Landowners attending the land summit in Madang
Safeguarding Customary Land or Facilitating Land Theft?
Earlier this year, the PNG Government, through the National Lands Department and the Minister for Lands, launched a National Land Summit on Customary Land in the capital, Port Moresby. The stated purpose of the Land Summit was to listen to and get feedback from customary landowners and Incorporated Land Groups (ILGs) on challenges encountered in ILG and Voluntary Customary Land Registration (VCLR) processes and other land-related matters.
The National Land Summit team carried out consultations in all four regions of the country. The Land Summit for the Momase region was held in Madang on March 7-8, 2019 at the Madang Resort. People had heard that the presence of rural-based community leaders would have a real impact. Consequently, local community leaders travelled from afar to attend the Land Summit. Two local leaders from Madang Maror – a customary alliance of leaders representing the six districts of Madang – and two from Karkar Solwara Warriors (KSW), part of the Alliance of Solwara Warriors (ASW), travelled to Madang town for the summit.
These four community leaders planned to attend the Land Summit in order to question its validity and its role in dealing with pressing land issues, particularly the SABLs (Special Agriculture Business Leases) that had alienated so much customary land from rural people already, as well as ILGs and Land Registration (VCLR). The local leaders viewed the Land Summit as a kind of scam involving corrupt government officials and foreign investors aiming to grab more customary land and to profit from it. They felt that the Land Summit should instead be designed to facilitate a dialogue on the need for FPIC (Free Prior Informed Consent) in resource development for rural custodians of the land.
The traditional community leaders had to travel two full days to reach Madang town for the Land Summit. Their trip started with traveling down river by dinghy from one of the most remote parts of the province, and then walking for several hours before a full day journey on public motor vehicles (PMVs). The PMV part of the trip included terrible road conditions and river crossings on floating bamboo rafts due to collapsed and unpassable bridges. But this did not stop the local leaders from their journey. However, when they arrived, they found that the Land Summit was held in an elite resort hotel with tight security and where accessibility to information was enclosed behind iron gates and barbed wire.
In PNG, land is governed through communal stewardship. Every rural-based Papua New Guinean is born with user rights over customary land – enough land to provide food and other basic needs for one’s family. Therefore, information regarding land is public information and must be shared openly for all. It was a shock to find that in order to attend the Land Summit, the participants – even grassroots PNG citizens – had to pay a K100.00 non-refundable fee. And so the four rural land custodians from Madang Maror and the Alliance of Solwara Warriors (ASW) each had to pay the K100.00 fee to attend. It is estimated that at least one thousand people attended the forum. Many of these people were grassroots rural people who struggled to travel to Madang town and to pay the fee – but who were wanting to better understand how ILGs, VCLR, and other newly imposed land laws operate in the country at present. In this way, the regional Land Summit consultations in Madang raised a substantial sum of money from ordinary grassroots citizens, with the PNG government taking money from the people to collaborate with multinational corporations and commercial banks to the advantage of foreigners and a handful of elite Papua New Guineans. Hence, we see that multinational companies and commercial banks are using the Land Summit process as a mechanism to further facilitate the customary land grab.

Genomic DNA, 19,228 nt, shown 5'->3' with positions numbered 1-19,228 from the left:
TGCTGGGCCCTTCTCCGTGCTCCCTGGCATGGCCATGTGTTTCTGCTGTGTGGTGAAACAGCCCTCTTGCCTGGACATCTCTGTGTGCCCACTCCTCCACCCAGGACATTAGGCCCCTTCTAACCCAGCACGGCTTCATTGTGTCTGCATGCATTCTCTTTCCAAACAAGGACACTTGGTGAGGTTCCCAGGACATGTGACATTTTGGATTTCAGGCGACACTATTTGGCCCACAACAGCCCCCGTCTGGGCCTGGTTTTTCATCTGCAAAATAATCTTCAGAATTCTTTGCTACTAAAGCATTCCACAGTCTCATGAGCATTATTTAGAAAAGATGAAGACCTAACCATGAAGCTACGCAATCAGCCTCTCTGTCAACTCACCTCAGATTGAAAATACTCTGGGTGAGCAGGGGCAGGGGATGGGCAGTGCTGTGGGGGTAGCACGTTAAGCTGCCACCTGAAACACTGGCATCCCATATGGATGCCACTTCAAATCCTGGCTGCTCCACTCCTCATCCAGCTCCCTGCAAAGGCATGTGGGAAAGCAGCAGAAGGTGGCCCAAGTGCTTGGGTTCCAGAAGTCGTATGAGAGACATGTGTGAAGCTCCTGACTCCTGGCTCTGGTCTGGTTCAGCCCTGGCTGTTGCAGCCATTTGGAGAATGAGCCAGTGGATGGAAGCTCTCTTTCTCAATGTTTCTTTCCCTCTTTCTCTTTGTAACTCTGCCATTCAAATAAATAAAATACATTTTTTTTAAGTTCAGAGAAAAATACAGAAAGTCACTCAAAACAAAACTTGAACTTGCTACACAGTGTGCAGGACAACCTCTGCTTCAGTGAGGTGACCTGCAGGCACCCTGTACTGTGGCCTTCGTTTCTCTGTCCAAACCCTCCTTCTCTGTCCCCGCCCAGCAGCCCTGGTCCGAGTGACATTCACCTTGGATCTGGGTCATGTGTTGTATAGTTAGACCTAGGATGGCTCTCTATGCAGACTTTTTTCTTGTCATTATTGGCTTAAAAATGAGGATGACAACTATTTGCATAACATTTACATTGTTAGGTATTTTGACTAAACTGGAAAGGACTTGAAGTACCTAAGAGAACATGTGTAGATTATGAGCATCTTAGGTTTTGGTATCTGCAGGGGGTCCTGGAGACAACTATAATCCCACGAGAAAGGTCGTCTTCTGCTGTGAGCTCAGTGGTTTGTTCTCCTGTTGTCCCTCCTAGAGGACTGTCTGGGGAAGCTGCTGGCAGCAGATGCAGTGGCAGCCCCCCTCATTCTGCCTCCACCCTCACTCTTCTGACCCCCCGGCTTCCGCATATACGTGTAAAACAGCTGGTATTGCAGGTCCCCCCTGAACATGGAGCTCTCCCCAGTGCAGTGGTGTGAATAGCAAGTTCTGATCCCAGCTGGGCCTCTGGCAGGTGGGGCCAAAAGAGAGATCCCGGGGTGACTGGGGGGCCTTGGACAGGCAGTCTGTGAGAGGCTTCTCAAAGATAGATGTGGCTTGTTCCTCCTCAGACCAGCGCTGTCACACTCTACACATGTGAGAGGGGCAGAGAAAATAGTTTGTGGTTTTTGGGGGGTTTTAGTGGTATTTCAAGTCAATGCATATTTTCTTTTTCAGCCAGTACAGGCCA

It has become obvious that PNG government policy and practice over the past 25 years have not been developed and implemented in the interests of the customary land custodians, aiming to keep land in the hands of the people who still feed their families through traditional agriculture. Instead, the government seems to be acting in the interests of resource extraction companies – companies owned by both foreigners and also PNG elites. If we look at the issue of the illegal Special Agriculture Business Leases (SABLs) which have enabled so much illegal logging in PNG, it is clear that the government is not with the people, but with the companies. As long as the SABL / illegal logging wounds are still bleeding, it is clear that customary land and forests in PNG are still under threat.
If you want to help us to protect customary land and stop the land theft in PNG please donate to Bismarck Ramu Group Land is Life-Land Justice for Papua New Guinea on GlobalGiving.
A woman representative expressing a view point